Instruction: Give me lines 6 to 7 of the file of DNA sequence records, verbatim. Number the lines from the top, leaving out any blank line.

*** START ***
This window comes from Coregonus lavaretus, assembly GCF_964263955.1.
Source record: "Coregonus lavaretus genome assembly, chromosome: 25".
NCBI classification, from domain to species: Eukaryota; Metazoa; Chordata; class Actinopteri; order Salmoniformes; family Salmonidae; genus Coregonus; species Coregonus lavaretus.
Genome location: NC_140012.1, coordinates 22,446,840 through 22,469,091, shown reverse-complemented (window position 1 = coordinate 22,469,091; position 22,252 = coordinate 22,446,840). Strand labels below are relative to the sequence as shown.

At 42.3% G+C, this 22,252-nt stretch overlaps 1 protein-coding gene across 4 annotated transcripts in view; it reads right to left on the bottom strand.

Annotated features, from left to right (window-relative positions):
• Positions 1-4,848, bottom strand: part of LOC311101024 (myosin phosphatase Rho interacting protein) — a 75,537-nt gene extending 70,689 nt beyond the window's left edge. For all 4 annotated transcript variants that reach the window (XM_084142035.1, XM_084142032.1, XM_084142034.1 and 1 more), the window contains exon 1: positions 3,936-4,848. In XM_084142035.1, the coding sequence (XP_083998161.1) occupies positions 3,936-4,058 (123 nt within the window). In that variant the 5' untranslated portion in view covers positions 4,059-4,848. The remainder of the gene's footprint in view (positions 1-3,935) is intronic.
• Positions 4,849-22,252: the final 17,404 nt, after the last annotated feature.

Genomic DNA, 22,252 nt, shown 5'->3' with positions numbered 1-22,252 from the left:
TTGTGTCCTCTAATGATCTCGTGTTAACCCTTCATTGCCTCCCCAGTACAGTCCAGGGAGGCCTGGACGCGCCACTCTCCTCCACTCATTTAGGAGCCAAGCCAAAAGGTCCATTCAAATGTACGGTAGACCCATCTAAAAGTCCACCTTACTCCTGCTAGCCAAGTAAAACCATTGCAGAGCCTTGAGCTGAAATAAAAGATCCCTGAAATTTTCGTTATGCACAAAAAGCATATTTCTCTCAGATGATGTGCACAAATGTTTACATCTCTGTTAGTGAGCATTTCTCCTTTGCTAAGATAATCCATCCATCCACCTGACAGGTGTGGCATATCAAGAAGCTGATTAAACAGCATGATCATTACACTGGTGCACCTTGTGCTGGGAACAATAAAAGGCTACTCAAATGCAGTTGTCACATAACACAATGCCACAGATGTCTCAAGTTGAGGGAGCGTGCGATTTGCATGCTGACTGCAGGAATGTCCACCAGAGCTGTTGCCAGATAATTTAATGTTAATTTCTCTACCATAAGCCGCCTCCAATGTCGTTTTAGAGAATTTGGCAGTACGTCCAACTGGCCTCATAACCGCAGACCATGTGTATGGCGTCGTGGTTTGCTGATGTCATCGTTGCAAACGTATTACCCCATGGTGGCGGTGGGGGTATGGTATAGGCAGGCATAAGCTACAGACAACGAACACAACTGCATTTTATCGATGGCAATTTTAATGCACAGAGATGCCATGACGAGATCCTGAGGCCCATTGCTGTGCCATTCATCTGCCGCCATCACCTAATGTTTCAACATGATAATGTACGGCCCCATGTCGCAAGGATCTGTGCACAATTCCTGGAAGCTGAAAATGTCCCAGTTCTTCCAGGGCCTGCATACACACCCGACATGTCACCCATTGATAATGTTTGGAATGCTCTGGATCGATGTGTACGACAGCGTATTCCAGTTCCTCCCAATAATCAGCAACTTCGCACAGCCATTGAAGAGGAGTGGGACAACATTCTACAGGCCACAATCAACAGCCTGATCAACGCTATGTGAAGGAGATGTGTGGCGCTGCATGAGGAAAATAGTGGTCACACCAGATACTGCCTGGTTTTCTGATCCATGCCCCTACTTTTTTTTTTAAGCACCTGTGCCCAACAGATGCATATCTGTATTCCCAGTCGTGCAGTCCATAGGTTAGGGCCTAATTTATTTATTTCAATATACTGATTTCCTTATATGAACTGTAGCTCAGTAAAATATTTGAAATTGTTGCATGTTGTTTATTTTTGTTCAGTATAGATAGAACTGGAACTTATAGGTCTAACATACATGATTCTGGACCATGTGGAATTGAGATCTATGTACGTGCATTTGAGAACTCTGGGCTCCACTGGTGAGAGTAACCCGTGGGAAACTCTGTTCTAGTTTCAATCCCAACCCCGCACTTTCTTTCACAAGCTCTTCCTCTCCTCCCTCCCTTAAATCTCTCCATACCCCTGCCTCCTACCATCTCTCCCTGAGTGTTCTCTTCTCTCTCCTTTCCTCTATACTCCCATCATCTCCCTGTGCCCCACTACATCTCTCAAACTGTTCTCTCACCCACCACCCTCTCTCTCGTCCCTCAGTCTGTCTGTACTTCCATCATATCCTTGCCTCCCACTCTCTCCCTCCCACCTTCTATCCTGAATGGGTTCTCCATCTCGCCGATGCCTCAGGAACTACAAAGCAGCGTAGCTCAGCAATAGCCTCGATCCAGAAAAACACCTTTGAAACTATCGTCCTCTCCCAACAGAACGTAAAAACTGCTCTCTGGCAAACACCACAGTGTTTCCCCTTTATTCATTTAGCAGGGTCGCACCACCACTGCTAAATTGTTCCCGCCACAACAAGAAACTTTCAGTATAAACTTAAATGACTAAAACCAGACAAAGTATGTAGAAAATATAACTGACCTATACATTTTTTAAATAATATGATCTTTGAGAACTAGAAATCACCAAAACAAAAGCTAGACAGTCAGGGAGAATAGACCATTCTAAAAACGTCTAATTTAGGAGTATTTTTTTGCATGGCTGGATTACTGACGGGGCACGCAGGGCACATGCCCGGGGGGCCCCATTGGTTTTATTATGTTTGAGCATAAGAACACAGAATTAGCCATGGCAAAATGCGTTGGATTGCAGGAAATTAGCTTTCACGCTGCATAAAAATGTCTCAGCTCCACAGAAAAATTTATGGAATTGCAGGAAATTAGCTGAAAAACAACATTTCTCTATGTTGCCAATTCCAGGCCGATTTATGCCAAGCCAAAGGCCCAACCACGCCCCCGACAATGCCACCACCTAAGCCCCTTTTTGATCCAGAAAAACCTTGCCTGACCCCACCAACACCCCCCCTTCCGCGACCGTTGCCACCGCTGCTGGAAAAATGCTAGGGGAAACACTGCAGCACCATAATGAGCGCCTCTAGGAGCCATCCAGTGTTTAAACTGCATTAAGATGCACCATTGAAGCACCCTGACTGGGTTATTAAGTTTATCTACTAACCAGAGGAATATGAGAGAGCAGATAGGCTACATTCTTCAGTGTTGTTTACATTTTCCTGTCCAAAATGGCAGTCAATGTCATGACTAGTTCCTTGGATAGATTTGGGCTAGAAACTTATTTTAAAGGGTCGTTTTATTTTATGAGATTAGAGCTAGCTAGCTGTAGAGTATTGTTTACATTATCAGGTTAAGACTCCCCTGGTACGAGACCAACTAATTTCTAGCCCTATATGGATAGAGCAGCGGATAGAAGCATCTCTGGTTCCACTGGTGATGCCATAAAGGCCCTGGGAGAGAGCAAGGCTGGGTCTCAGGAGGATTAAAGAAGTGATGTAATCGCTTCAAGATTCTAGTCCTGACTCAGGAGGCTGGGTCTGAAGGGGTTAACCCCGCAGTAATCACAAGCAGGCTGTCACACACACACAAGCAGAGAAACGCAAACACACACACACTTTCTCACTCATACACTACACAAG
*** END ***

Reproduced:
Annotated features, from left to right (window-relative positions):
• Positions 1-4,848, bottom strand: part of LOC311101024 (myosin phosphatase Rho interacting protein) — a 75,537-nt gene extending 70,689 nt beyond the window's left edge. For all 4 annotated transcript variants that reach the window (XM_084142035.1, XM_084142032.1, XM_084142034.1 and 1 more), the window contains exon 1: positions 3,936-4,848. In XM_084142035.1, the coding sequence (XP_083998161.1) occupies positions 3,936-4,058 (123 nt within the window). In that variant the 5' untranslated portion in view covers positions 4,059-4,848. The remainder of the gene's footprint in view (positions 1-3,935) is intronic.